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   ARTICLE   |   From Scotsman Guide Residential Edition   |   October 2008

Seal the Deal with Seller Financing

Knowing how to facilitate a seller-financed transaction can help brokers earn trust and referrals

When clients don’t qualify for a traditional mortgage, assisting them with a seller-financing transaction can give mortgage brokers an opportunity to develop future business with the buyer, the seller and the real estate agents.

When helping clients with seller financing, brokers should facilitate a transaction to earn future business rather than trying to earn fees from these deals. Although you could charge a fee, you open yourself to potential legal and liability issues and undermine the rest of your efforts. As soon as you start a sales pitch, you lose trust and become just another mortgage broker.

Instead, focus on helping your clients and partners to establish your credibility. Educate clients about how seller financing can help and show them how to implement it correctly.

Taking this approach, you can earn a prospect’s loyalty and establish yourself as a reliable resource.

Benefits

When it comes to seller financing, the biggest benefit to sellers and buyers alike is that a transaction that would not otherwise occur closes -- the sellers can sell their property, and the buyers can buy a property. There are other benefits specific to each party.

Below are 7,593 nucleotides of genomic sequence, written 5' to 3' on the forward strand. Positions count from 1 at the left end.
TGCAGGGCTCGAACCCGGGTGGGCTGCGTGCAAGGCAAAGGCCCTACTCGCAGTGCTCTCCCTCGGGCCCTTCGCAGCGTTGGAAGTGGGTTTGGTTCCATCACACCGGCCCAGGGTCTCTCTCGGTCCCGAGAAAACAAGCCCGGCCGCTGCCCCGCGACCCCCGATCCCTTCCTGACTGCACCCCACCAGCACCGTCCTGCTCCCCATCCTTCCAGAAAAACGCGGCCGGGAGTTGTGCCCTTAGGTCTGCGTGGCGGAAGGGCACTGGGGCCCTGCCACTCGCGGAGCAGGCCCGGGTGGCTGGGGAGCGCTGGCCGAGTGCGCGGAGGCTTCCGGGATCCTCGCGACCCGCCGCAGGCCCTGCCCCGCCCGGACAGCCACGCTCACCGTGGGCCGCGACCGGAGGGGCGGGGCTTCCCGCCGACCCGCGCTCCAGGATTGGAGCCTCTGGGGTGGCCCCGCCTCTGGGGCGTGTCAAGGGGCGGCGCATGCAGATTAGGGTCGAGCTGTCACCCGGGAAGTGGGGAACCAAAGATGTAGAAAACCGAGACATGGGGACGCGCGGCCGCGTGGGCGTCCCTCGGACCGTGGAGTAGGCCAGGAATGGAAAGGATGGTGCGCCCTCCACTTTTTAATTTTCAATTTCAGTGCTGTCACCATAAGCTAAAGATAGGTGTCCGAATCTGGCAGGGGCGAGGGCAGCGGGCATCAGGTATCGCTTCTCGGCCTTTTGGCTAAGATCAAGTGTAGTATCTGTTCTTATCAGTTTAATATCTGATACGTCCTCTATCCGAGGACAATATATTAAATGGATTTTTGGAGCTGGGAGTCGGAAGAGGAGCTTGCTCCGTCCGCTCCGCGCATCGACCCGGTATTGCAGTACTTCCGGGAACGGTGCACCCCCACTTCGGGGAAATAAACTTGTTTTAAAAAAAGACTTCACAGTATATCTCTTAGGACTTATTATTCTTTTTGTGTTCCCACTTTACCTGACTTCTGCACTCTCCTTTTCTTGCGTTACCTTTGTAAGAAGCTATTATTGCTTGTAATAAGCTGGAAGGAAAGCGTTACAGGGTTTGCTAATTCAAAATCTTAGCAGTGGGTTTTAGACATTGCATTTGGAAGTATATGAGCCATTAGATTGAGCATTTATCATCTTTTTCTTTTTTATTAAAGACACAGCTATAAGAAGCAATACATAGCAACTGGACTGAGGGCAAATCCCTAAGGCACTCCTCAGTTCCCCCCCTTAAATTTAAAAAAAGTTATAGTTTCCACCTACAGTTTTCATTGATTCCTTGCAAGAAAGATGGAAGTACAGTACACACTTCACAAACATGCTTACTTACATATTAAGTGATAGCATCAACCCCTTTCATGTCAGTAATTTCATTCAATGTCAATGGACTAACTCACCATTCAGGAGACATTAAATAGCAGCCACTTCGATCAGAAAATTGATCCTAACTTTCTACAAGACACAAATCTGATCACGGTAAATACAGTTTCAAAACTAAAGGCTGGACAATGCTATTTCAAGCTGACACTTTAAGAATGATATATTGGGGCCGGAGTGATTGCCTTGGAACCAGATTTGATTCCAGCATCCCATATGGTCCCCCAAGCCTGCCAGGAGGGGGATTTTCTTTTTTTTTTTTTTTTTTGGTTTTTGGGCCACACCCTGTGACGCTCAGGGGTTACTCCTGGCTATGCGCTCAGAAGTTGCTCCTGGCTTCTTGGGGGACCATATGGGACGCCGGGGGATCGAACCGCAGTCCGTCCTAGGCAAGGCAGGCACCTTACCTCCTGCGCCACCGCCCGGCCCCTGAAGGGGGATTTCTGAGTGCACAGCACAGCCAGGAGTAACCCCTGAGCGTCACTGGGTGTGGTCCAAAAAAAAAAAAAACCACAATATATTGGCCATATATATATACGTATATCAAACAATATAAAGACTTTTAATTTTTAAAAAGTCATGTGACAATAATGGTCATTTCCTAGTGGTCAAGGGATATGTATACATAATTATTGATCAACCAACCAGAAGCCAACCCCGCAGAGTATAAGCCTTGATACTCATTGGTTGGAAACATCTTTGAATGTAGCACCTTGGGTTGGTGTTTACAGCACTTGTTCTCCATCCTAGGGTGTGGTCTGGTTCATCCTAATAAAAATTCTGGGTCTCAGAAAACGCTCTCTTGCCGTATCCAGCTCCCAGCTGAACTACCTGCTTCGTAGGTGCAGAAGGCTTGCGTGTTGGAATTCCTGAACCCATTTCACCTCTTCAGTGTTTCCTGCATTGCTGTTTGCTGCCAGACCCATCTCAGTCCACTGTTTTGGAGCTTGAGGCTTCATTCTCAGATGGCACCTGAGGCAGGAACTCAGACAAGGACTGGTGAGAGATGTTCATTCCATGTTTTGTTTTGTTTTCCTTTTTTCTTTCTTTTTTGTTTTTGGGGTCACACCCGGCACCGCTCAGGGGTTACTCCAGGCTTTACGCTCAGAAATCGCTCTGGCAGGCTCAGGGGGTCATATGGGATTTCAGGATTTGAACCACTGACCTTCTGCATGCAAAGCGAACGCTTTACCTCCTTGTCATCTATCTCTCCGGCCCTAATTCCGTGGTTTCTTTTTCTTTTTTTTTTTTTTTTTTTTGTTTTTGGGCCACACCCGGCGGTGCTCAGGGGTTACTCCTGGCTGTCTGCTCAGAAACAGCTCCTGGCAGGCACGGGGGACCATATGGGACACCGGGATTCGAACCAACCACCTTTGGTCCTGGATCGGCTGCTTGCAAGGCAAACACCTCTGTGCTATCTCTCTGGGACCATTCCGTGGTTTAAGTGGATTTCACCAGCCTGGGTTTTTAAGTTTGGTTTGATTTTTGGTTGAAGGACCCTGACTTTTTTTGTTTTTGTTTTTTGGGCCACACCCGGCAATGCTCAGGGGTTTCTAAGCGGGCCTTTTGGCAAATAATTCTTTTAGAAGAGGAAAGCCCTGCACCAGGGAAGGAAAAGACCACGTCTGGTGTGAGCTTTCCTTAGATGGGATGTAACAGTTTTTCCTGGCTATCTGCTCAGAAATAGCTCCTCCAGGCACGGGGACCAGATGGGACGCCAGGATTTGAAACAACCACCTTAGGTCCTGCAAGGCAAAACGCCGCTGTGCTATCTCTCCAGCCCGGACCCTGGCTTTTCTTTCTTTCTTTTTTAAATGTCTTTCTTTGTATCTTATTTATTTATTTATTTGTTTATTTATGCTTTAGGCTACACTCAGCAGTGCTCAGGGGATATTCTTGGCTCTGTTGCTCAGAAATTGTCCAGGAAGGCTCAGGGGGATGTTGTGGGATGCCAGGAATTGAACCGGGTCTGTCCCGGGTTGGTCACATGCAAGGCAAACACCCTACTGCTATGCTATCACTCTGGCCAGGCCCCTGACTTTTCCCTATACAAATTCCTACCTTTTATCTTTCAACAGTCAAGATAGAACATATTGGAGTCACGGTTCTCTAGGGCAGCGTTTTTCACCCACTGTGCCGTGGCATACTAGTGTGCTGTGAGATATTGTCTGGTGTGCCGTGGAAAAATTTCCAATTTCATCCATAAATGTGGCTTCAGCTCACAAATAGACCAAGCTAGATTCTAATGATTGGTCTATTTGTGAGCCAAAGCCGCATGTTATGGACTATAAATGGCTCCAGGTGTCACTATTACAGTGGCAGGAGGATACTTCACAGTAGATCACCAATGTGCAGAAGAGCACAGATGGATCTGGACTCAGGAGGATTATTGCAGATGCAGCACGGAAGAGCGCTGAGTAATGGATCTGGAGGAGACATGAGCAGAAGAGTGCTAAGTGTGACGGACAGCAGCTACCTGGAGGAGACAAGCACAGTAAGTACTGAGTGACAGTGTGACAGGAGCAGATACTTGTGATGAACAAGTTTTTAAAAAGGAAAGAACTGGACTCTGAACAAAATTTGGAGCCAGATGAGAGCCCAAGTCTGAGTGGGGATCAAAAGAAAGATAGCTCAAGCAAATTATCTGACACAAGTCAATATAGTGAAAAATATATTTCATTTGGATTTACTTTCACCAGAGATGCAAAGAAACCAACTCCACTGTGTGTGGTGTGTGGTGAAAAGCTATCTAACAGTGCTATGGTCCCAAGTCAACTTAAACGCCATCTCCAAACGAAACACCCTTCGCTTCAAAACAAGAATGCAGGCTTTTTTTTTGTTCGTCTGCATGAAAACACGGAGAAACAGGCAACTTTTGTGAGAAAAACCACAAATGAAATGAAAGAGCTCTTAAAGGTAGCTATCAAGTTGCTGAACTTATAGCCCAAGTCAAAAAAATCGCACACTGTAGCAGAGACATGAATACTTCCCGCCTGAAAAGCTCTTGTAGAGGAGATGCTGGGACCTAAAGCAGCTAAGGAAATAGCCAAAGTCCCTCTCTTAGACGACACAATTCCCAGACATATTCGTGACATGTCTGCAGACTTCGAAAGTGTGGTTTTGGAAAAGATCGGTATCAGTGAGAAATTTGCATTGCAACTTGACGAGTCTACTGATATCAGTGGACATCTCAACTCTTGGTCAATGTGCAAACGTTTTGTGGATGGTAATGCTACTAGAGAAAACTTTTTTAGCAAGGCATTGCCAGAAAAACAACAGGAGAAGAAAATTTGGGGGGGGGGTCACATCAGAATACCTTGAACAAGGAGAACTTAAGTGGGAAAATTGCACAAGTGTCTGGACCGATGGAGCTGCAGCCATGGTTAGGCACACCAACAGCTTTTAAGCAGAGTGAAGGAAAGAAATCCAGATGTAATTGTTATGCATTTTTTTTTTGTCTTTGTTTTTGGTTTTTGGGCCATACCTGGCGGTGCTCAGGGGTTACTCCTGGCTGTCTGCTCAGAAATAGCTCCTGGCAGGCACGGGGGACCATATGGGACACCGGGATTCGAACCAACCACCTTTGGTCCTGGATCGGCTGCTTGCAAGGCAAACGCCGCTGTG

• Buyers will usually spend less on closing costs and can secure flexible financing that meets their needs without the strict requirements of conforming loans. An attractive interest rate for the seller is not as high as it seems when buyers account for the lower closing costs and the cost of waiting to buy a property for another one or two years.
  • Sellers often can increase the number of buyers interested in their property and will often sell the property closer to their asking price. Also, they can receive a higher interest rate than they may obtain with other investments like money-market accounts, stocks and bonds. Also, sellers often can create a tax shelter to reduce their taxes while creating a monthly income stream and eliminate monthly payments for taxes, insurance, utilities and maintenance.

Types of seller financing

There are a few different methods of seller financing. They include contracts for deeds, mortgages and loan assumptions.